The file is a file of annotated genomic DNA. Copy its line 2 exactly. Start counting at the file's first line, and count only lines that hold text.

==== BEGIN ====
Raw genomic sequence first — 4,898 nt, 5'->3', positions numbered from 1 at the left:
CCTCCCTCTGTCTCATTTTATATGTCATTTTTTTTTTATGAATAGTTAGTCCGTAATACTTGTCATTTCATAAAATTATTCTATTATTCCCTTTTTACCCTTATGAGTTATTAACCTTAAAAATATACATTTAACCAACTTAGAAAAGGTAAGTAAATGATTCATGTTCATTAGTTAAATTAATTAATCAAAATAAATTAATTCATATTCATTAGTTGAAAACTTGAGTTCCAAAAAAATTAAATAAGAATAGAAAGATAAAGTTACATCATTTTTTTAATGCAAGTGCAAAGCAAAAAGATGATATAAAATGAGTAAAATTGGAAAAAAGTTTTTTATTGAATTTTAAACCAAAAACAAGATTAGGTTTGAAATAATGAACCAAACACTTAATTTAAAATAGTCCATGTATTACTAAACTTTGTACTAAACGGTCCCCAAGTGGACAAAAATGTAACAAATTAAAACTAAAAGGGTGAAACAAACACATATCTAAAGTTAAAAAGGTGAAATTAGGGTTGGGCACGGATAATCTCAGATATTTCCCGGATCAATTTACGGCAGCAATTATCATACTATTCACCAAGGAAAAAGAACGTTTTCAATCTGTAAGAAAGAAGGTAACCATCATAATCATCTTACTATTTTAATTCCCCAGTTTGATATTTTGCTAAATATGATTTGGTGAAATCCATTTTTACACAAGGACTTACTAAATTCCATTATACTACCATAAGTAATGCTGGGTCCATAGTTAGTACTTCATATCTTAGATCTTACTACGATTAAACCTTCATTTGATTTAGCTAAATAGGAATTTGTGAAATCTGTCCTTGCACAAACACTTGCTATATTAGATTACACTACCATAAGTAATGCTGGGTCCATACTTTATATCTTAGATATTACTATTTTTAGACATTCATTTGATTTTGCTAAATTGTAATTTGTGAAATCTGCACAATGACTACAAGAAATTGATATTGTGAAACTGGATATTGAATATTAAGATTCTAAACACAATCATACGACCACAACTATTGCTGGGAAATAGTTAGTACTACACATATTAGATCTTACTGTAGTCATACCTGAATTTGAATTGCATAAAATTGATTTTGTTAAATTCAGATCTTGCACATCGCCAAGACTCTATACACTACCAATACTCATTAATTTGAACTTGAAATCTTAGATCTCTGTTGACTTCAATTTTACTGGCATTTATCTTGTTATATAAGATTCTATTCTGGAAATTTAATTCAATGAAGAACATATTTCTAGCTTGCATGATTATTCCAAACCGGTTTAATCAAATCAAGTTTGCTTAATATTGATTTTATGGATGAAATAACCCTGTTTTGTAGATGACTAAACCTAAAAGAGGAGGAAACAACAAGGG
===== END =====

CCTCCCTCTGTCTCATTTTATATGTCATTTTTTTTTTATGAATAGTTAGTCCGTAATACTTGTCATTTCATAAAATTATTCTATTATTCCCTTTTTACCCTTATGAGTTATTAACCTTAAAAATATACATTTAACCAACTTAGAAAAGGTAAGTAAATGATTCATGTTCATTAGTTAAATTAATTAATCAAAATAAATTAATTCATATTCATTAGTTGAAAACTTGAGTTCCAAAAAAATTAAATAAGAATAGAAAGATAAAGTTACATCATTTTTTTAATGCAAGTGCAAAGCAAAAAGATGATATAAAATGAGTAAAATTGGAAAAAAGTTTTTTATTGAATTTTAAACCAAAAACAAGATTAGGTTTGAAATAATGAACCAAACACTTAATTTAAAATAGTCCATGTATTACTAAACTTTGTACTAAACGGTCCCCAAGTGGACAAAAATGTAACAAATTAAAACTAAAAGGGTGAAACAAACACATATCTAAAGTTAAAAAGGTGAAATTAGGGTTGGGCACGGATAATCTCAGATATTTCCCGGATCAATTTACGGCAGCAATTATCATACTATTCACCAAGGAAAAAGAACGTTTTCAATCTGTAAGAAAGAAGGTAACCATCATAATCATCTTACTATTTTAATTCCCCAGTTTGATATTTTGCTAAATATGATTTGGTGAAATCCATTTTTACACAAGGACTTACTAAATTCCATTATACTACCATAAGTAATGCTGGGTCCATAGTTAGTACTTCATATCTTAGATCTTACTACGATTAAACCTTCATTTGATTTAGCTAAATAGGAATTTGTGAAATCTGTCCTTGCACAAACACTTGCTATATTAGATTACACTACCATAAGTAATGCTGGGTCCATACTTTATATCTTAGATATTACTATTTTTAGACATTCATTTGATTTTGCTAAATTGTAATTTGTGAAATCTGCACAATGACTACAAGAAATTGATATTGTGAAACTGGATATTGAATATTAAGATTCTAAACACAATCATACGACCACAACTATTGCTGGGAAATAGTTAGTACTACACATATTAGATCTTACTGTAGTCATACCTGAATTTGAATTGCATAAAATTGATTTTGTTAAATTCAGATCTTGCACATCGCCAAGACTCTATACACTACCAATACTCATTAATTTGAACTTGAAATCTTAGATCTCTGTTGACTTCAATTTTACTGGCATTTATCTTGTTATATAAGATTCTATTCTGGAAATTTAATTCAATGAAGAACATATTTCTAGCTTGCATGATTATTCCAAACCGGTTTAATCAAATCAAGTTTGCTTAATATTGATTTTATGGATGAAATAACCCTGTTTTGTAGATGACTAAACCTAAAAGAGGAGGAAACAACAAGGG